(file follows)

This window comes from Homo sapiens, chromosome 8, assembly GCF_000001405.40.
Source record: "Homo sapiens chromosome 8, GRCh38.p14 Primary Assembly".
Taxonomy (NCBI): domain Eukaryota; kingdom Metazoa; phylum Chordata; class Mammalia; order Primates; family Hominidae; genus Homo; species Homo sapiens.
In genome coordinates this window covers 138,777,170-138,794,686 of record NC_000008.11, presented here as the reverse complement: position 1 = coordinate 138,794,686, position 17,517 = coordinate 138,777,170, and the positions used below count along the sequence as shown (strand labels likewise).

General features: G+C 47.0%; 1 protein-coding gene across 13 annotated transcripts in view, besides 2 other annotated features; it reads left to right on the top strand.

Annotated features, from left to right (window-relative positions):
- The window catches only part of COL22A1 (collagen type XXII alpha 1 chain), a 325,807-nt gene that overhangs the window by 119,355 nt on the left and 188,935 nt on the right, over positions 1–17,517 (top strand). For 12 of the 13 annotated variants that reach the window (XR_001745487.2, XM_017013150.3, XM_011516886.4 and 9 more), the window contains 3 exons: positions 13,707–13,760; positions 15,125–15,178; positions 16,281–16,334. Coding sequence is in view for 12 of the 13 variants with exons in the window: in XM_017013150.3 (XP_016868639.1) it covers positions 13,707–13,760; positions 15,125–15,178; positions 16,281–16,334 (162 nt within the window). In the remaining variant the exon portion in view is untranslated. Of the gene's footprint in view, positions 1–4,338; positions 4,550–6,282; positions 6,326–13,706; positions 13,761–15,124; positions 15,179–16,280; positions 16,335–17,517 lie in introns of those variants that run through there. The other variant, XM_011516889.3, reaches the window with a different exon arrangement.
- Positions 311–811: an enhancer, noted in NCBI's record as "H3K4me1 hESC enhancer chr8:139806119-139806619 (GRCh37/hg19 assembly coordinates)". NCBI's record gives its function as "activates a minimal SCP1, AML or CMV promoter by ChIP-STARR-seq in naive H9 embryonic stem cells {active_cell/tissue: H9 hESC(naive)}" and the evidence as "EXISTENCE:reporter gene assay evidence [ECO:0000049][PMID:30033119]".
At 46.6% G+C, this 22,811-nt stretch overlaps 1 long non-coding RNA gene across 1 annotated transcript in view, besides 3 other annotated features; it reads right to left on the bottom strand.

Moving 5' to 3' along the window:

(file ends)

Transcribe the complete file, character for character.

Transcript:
This window comes from Homo sapiens, chromosome 8, assembly GCF_000001405.40.
Source record: "Homo sapiens chromosome 8, GRCh38.p14 Primary Assembly".
Taxonomy (NCBI): domain Eukaryota; kingdom Metazoa; phylum Chordata; class Mammalia; order Primates; family Hominidae; genus Homo; species Homo sapiens.
In genome coordinates this window covers 138,777,170-138,794,686 of record NC_000008.11, presented here as the reverse complement: position 1 = coordinate 138,794,686, position 17,517 = coordinate 138,777,170, and the positions used below count along the sequence as shown (strand labels likewise).

General features: G+C 47.0%; 1 protein-coding gene across 13 annotated transcripts in view, besides 2 other annotated features; it reads left to right on the top strand.

Annotated features, from left to right (window-relative positions):
- The window catches only part of COL22A1 (collagen type XXII alpha 1 chain), a 325,807-nt gene that overhangs the window by 119,355 nt on the left and 188,935 nt on the right, over positions 1–17,517 (top strand). For 12 of the 13 annotated variants that reach the window (XR_001745487.2, XM_017013150.3, XM_011516886.4 and 9 more), the window contains 3 exons: positions 13,707–13,760; positions 15,125–15,178; positions 16,281–16,334. Coding sequence is in view for 12 of the 13 variants with exons in the window: in XM_017013150.3 (XP_016868639.1) it covers positions 13,707–13,760; positions 15,125–15,178; positions 16,281–16,334 (162 nt within the window). In the remaining variant the exon portion in view is untranslated. Of the gene's footprint in view, positions 1–4,338; positions 4,550–6,282; positions 6,326–13,706; positions 13,761–15,124; positions 15,179–16,280; positions 16,335–17,517 lie in introns of those variants that run through there. The other variant, XM_011516889.3, reaches the window with a different exon arrangement.
- Positions 311–811: an enhancer, noted in NCBI's record as "H3K4me1 hESC enhancer chr8:139806119-139806619 (GRCh37/hg19 assembly coordinates)". NCBI's record gives its function as "activates a minimal SCP1, AML or CMV promoter by ChIP-STARR-seq in naive H9 embryonic stem cells {active_cell/tissue: H9 hESC(naive)}" and the evidence as "EXISTENCE:reporter gene assay evidence [ECO:0000049][PMID:30033119]".
At 46.6% G+C, this 22,811-nt stretch overlaps 1 long non-coding RNA gene across 1 annotated transcript in view, besides 3 other annotated features; it reads right to left on the bottom strand.

Moving 5' to 3' along the window: